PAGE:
Team Blitz India
NEW DELHI: Irked over minimal use of technology, the Supreme Court said no high court in the country shall deny access to videoconference or hearing through hybrid mode to lawyers and litigants after two weeks.
While making it clear that technology is not a matter of choice for judges now, a Bench comprising Chief Justice DY Chandrachud and Justices JB Pardiwala and Manoj Misra issued a slew of directions to ensure that such modes are not disbanded.
“After the lapse of two weeks from this order, no high court shall deny access to video conference facility or hearing through hybrid facility to any member of the bar and litigants,” the court said.
The Supreme Court directed that high courts would provide adequate Internet and free Wi-Fi to lawyers and litigants in their precincts. The links to the hearings would be provided in the daily cause lists. All the high courts would put in place a standard operating procedure (SOP) for video-conferencing and hybrid mode of hearings.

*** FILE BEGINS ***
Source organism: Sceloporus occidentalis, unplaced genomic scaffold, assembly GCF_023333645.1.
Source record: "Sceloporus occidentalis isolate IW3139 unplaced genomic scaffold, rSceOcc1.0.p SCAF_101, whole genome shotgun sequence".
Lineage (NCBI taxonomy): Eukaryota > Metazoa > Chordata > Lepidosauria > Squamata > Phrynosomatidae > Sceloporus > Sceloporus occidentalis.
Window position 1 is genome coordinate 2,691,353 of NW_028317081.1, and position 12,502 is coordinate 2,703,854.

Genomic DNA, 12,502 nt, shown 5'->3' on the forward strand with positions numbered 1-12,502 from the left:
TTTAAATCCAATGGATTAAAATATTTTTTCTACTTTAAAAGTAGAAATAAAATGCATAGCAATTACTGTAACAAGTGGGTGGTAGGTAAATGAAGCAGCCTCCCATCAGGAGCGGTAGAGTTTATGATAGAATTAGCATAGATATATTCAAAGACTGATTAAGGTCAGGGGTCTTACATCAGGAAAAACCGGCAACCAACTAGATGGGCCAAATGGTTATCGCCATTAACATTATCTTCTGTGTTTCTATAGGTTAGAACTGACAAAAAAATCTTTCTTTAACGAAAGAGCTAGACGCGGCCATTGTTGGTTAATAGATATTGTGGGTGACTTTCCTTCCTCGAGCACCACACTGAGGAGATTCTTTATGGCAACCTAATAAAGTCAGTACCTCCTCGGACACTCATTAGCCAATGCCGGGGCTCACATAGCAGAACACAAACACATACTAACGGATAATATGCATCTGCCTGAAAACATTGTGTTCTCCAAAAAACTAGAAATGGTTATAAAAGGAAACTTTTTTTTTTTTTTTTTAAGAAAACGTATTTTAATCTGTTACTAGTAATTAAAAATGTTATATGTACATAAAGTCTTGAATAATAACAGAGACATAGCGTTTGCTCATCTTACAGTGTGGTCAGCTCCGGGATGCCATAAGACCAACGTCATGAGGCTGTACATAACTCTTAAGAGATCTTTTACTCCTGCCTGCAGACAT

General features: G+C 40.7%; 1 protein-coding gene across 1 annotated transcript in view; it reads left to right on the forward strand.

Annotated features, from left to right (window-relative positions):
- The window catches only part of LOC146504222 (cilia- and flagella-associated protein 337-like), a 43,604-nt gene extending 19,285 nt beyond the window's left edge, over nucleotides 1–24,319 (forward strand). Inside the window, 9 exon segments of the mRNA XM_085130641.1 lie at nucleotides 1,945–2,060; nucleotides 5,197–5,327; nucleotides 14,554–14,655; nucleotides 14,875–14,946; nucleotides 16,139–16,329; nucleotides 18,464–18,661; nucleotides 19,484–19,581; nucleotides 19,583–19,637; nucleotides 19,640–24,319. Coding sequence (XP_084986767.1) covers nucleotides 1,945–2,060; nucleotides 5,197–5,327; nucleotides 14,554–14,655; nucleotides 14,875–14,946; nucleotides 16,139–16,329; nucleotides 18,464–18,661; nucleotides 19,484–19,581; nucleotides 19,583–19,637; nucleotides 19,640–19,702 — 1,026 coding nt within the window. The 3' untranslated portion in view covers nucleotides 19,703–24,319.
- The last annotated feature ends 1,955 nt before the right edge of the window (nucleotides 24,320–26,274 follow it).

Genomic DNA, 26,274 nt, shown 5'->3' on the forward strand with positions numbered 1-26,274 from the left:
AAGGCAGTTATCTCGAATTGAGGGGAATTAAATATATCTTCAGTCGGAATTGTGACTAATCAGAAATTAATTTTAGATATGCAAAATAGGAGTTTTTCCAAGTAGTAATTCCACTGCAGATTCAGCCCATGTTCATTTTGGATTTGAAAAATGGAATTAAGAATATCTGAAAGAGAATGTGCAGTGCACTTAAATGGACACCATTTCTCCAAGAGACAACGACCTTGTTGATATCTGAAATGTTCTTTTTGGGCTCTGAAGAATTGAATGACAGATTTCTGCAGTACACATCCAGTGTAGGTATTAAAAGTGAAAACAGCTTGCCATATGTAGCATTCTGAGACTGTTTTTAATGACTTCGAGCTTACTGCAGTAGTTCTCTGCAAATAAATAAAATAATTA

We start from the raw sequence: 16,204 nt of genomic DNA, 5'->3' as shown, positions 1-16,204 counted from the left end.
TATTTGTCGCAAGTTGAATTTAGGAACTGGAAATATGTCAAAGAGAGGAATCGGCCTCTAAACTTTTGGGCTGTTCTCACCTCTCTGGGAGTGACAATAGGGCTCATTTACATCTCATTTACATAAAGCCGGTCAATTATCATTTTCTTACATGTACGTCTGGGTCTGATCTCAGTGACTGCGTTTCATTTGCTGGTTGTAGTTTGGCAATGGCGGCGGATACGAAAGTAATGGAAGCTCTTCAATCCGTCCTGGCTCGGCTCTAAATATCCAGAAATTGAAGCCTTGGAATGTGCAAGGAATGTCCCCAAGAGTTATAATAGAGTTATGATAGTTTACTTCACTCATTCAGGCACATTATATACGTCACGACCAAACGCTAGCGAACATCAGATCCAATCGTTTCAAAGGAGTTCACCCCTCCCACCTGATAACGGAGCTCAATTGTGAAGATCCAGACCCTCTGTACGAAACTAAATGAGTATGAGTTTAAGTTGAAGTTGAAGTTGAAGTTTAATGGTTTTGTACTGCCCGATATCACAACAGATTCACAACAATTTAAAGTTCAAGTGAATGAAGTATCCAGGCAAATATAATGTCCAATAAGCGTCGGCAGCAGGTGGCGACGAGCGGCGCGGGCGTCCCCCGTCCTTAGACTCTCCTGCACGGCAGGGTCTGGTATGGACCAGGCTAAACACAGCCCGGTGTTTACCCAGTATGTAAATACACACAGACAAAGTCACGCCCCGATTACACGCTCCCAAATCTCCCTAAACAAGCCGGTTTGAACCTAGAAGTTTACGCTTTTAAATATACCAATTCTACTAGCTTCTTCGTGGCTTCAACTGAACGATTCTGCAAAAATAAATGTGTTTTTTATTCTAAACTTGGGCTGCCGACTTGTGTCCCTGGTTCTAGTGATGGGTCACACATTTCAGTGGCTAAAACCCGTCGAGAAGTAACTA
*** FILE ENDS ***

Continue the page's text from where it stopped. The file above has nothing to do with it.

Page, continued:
Delhi High Court judge, Justice Rajiv Shakdher, would prepare a model SOP in conjunction with the Supreme Court-appointed amici curiae, advocates Gaurav Agarwal and K Parameshwar.
“Supreme Court judges are being trained by Justice S Ravindra Bhat (also a sitting top court judge) in the hybrid mode… We thought it would be best to have a judge train other judges… no one better to know the practical challenges… If we are ready to learn, why should high court judges be so reticent?” Chief Justice Chandrachud asked.
The court was addressing a petition alleging that the Punjab and Haryana High Court had completely abandoned the use of videoconferencing for hearings.